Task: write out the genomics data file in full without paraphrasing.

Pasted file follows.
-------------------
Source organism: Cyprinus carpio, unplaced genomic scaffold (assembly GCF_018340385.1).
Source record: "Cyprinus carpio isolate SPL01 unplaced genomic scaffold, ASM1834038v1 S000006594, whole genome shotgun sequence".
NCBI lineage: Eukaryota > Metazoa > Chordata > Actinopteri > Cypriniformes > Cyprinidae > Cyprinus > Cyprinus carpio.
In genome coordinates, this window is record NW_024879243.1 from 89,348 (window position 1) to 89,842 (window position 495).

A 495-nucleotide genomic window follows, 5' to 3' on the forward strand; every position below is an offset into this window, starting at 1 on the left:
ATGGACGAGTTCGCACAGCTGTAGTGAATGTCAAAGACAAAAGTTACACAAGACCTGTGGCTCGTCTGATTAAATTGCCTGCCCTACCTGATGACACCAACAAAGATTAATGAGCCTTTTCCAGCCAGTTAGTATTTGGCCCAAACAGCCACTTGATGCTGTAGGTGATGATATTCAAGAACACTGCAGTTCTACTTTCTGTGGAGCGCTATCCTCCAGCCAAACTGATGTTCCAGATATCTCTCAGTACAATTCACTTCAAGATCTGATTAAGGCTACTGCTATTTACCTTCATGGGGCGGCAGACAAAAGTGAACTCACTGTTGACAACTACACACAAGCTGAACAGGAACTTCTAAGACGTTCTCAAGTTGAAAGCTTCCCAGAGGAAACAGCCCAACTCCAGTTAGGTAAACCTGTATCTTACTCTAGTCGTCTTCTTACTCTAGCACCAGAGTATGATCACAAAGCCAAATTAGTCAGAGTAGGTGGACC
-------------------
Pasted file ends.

Source organism: Cyprinus carpio, unplaced genomic scaffold (assembly GCF_018340385.1).
Source record: "Cyprinus carpio isolate SPL01 unplaced genomic scaffold, ASM1834038v1 S000006594, whole genome shotgun sequence".
NCBI lineage: Eukaryota > Metazoa > Chordata > Actinopteri > Cypriniformes > Cyprinidae > Cyprinus > Cyprinus carpio.
In genome coordinates, this window is record NW_024879243.1 from 89,348 (window position 1) to 89,842 (window position 495).

A 495-nucleotide genomic window follows, 5' to 3' on the forward strand; every position below is an offset into this window, starting at 1 on the left:
ATGGACGAGTTCGCACAGCTGTAGTGAATGTCAAAGACAAAAGTTACACAAGACCTGTGGCTCGTCTGATTAAATTGCCTGCCCTACCTGATGACACCAACAAAGATTAATGAGCCTTTTCCAGCCAGTTAGTATTTGGCCCAAACAGCCACTTGATGCTGTAGGTGATGATATTCAAGAACACTGCAGTTCTACTTTCTGTGGAGCGCTATCCTCCAGCCAAACTGATGTTCCAGATATCTCTCAGTACAATTCACTTCAAGATCTGATTAAGGCTACTGCTATTTACCTTCATGGGGCGGCAGACAAAAGTGAACTCACTGTTGACAACTACACACAAGCTGAACAGGAACTTCTAAGACGTTCTCAAGTTGAAAGCTTCCCAGAGGAAACAGCCCAACTCCAGTTAGGTAAACCTGTATCTTACTCTAGTCGTCTTCTTACTCTAGCACCAGAGTATGATCACAAAGCCAAATTAGTCAGAGTAGGTGGACC